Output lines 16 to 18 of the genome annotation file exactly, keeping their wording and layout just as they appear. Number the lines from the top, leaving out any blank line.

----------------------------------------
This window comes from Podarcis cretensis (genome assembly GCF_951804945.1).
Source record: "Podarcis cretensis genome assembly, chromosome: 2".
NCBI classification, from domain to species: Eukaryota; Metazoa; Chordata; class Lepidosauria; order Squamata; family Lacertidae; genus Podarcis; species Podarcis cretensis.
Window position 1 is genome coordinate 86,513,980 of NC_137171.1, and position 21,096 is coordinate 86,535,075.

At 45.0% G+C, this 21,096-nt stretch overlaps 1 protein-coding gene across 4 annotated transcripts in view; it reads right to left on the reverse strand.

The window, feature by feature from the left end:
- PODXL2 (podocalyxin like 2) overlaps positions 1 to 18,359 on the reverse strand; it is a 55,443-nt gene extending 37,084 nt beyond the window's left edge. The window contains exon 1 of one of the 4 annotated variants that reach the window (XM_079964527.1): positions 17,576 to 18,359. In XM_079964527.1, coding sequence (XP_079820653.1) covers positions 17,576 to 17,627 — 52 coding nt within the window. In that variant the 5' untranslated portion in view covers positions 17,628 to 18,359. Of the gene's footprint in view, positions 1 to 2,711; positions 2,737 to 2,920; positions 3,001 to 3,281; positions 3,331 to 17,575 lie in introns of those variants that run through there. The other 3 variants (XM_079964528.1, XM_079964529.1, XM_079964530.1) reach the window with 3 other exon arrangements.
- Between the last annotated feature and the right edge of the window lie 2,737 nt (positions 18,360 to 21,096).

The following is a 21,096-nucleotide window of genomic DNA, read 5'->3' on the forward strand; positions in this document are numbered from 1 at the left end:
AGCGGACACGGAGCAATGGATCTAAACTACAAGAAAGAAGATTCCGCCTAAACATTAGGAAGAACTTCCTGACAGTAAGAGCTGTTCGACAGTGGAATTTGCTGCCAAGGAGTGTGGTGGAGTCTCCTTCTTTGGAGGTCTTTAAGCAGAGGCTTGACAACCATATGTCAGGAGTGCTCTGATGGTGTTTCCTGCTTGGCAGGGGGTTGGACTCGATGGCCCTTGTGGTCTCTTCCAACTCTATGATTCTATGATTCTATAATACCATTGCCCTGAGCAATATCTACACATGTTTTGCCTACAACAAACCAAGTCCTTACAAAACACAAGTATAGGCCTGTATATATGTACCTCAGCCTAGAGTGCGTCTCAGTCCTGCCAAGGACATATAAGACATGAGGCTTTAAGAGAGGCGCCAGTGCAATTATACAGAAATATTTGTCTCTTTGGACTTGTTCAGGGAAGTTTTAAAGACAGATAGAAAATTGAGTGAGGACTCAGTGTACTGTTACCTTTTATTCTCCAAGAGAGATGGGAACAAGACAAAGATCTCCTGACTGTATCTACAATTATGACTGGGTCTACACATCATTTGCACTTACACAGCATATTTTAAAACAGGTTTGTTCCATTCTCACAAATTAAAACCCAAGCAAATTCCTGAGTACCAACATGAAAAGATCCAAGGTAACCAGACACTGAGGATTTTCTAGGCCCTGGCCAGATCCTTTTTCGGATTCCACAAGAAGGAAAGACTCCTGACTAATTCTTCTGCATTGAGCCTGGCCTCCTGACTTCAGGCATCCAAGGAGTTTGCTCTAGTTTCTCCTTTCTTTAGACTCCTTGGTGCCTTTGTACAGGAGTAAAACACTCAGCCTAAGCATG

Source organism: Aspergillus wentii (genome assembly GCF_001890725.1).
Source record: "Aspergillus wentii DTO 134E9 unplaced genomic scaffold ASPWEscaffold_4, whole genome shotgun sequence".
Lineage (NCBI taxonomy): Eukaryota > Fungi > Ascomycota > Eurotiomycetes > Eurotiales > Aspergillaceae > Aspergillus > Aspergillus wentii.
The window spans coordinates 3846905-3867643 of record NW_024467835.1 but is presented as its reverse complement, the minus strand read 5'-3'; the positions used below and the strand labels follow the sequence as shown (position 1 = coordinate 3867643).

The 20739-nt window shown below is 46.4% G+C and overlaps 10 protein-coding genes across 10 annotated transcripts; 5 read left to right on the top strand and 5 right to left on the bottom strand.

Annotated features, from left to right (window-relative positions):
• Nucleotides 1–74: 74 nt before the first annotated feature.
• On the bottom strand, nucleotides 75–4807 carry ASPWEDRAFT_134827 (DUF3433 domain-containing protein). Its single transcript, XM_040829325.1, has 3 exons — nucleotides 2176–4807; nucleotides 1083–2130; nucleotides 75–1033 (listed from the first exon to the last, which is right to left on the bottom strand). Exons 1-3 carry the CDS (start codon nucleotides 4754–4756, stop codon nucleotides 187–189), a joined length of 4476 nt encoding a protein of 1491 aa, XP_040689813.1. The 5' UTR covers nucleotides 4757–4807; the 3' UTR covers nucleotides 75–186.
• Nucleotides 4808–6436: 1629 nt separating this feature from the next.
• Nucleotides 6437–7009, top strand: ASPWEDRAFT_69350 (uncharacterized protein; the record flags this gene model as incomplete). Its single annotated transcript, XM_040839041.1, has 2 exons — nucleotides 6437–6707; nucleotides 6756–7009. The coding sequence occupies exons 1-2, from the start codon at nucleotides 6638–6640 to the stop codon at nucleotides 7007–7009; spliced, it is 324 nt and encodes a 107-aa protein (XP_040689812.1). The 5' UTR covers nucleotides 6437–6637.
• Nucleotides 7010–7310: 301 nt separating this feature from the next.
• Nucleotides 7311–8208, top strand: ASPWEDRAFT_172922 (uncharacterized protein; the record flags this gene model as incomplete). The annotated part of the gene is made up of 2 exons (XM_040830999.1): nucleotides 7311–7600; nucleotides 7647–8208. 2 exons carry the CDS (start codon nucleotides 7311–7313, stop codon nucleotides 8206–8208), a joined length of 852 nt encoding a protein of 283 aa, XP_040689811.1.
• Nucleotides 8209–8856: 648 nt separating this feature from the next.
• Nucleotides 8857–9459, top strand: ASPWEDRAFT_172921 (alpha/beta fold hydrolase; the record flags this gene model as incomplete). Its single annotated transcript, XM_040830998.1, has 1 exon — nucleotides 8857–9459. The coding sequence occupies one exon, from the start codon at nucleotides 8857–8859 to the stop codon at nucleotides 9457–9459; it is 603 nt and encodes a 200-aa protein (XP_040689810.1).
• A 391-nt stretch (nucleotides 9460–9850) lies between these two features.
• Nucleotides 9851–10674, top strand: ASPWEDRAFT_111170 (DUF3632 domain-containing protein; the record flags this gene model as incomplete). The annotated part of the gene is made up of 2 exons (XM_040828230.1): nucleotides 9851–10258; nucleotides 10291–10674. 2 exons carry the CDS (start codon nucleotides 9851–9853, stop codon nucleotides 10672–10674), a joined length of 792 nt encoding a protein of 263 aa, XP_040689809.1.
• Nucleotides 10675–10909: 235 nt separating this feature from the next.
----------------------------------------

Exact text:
Annotated features, from left to right (window-relative positions):
• Nucleotides 1–74: 74 nt before the first annotated feature.
• On the bottom strand, nucleotides 75–4807 carry ASPWEDRAFT_134827 (DUF3433 domain-containing protein). Its single transcript, XM_040829325.1, has 3 exons — nucleotides 2176–4807; nucleotides 1083–2130; nucleotides 75–1033 (listed from the first exon to the last, which is right to left on the bottom strand). Exons 1-3 carry the CDS (start codon nucleotides 4754–4756, stop codon nucleotides 187–189), a joined length of 4476 nt encoding a protein of 1491 aa, XP_040689813.1. The 5' UTR covers nucleotides 4757–4807; the 3' UTR covers nucleotides 75–186.